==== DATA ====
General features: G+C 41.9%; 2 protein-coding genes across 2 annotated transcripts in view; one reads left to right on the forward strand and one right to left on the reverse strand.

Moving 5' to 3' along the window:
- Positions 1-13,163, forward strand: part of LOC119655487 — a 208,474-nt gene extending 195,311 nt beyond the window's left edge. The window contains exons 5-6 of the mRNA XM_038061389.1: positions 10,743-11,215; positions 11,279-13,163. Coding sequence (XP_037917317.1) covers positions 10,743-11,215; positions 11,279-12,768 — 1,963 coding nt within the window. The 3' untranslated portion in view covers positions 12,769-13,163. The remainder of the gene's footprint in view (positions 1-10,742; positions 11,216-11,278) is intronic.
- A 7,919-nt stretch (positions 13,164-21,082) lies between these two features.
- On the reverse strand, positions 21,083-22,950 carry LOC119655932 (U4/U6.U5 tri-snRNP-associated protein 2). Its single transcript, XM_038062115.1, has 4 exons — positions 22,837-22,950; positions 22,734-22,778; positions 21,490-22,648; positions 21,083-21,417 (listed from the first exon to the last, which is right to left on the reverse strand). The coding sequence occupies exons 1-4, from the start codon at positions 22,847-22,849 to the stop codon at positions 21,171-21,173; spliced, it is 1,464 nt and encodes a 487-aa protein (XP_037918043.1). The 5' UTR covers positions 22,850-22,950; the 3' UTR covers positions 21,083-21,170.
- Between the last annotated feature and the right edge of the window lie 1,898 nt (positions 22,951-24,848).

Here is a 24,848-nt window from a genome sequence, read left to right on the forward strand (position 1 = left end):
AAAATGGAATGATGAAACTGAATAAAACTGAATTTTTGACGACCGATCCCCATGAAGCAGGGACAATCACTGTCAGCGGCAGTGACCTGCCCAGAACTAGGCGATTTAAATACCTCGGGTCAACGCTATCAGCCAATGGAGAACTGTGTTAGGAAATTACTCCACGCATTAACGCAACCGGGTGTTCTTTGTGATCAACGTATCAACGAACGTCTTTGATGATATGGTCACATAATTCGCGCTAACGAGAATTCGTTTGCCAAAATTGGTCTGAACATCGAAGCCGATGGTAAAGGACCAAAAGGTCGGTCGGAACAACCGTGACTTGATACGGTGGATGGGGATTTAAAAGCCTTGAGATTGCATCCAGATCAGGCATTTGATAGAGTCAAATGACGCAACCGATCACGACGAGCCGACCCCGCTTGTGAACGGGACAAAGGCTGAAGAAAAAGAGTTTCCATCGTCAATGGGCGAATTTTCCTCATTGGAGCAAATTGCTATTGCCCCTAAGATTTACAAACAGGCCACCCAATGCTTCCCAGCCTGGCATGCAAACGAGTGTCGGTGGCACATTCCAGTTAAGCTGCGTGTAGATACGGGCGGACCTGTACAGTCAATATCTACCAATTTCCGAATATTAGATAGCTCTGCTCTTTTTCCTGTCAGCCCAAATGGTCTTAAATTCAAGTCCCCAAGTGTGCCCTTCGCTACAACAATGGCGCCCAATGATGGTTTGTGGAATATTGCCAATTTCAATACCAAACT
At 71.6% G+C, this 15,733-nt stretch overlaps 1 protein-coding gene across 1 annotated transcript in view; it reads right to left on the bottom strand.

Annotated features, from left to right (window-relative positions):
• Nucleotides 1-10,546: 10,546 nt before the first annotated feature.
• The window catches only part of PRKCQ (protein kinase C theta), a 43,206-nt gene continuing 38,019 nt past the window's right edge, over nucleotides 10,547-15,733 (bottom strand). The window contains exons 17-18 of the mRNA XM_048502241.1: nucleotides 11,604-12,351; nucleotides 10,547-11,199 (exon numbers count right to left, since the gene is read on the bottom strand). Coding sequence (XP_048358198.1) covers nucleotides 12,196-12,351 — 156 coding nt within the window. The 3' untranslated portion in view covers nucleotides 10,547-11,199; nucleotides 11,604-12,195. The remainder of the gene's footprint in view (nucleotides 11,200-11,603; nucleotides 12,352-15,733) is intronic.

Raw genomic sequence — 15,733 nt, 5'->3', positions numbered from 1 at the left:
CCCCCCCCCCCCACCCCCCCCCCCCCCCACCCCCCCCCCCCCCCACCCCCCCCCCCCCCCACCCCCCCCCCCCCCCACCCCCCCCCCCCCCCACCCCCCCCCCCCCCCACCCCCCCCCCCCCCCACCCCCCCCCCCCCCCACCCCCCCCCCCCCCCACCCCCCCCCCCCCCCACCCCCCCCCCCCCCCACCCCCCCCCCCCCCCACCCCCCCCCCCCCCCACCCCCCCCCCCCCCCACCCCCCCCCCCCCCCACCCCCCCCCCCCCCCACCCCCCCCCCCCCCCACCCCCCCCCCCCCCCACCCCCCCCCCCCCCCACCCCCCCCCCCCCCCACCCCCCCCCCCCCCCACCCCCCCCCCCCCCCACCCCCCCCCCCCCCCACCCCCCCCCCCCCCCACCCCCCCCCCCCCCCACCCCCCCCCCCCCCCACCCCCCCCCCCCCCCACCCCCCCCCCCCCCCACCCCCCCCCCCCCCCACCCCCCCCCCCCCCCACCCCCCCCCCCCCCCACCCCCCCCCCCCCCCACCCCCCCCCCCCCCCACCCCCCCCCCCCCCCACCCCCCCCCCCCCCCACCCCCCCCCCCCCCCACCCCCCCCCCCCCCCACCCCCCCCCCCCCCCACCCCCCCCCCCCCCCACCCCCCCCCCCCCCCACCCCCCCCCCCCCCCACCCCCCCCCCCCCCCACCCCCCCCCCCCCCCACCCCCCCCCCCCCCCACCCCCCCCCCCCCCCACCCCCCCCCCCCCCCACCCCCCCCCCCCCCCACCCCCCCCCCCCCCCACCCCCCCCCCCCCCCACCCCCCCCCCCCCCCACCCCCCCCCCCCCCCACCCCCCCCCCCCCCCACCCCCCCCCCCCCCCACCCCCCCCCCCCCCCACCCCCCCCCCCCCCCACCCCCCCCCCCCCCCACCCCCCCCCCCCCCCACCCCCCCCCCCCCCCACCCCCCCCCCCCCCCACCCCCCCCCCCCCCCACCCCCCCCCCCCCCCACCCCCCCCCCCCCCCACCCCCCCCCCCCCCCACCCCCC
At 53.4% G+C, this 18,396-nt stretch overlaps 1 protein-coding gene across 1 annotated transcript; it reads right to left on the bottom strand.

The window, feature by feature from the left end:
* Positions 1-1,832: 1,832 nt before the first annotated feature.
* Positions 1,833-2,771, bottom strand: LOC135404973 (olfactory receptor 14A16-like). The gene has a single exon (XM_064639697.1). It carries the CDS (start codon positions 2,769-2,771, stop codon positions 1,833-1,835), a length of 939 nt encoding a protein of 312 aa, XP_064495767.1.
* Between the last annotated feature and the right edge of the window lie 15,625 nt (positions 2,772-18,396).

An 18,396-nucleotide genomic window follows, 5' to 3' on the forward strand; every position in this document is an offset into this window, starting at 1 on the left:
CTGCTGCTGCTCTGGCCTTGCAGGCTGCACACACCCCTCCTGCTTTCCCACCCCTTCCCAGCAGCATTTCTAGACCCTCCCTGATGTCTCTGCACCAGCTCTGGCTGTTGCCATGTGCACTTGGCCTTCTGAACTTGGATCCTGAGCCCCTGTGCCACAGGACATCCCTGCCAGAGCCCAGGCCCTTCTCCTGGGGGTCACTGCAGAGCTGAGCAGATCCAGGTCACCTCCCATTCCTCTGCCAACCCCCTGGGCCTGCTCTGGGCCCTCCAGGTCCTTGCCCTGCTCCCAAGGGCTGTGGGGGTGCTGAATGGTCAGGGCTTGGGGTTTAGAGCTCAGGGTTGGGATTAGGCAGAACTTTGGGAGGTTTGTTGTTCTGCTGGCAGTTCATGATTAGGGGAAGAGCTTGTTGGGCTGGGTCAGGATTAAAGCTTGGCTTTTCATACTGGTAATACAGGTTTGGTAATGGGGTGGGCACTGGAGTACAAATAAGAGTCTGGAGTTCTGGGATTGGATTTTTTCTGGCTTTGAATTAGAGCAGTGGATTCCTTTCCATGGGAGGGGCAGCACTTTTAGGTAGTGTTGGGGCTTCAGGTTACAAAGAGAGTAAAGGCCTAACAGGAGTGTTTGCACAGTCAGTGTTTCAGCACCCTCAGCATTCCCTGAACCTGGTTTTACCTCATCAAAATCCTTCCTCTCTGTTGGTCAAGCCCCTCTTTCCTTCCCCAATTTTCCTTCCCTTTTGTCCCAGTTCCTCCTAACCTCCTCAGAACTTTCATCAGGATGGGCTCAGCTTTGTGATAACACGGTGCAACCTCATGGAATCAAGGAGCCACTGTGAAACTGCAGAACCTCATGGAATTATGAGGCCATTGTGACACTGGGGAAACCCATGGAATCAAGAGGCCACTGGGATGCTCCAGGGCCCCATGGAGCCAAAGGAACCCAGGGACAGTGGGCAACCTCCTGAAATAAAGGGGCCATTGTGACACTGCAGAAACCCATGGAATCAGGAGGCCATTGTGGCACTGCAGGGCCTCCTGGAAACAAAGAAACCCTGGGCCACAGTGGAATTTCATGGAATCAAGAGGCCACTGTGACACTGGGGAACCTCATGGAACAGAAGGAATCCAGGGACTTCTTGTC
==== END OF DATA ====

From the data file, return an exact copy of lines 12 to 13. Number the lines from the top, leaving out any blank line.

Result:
• The window catches only part of PRKCQ (protein kinase C theta), a 43,206-nt gene continuing 38,019 nt past the window's right edge, over nucleotides 10,547-15,733 (bottom strand). The window contains exons 17-18 of the mRNA XM_048502241.1: nucleotides 11,604-12,351; nucleotides 10,547-11,199 (exon numbers count right to left, since the gene is read on the bottom strand). Coding sequence (XP_048358198.1) covers nucleotides 12,196-12,351 — 156 coding nt within the window. The 3' untranslated portion in view covers nucleotides 10,547-11,199; nucleotides 11,604-12,195. The remainder of the gene's footprint in view (nucleotides 11,200-11,603; nucleotides 12,352-15,733) is intronic.

Raw genomic sequence — 15,733 nt, 5'->3', positions numbered from 1 at the left: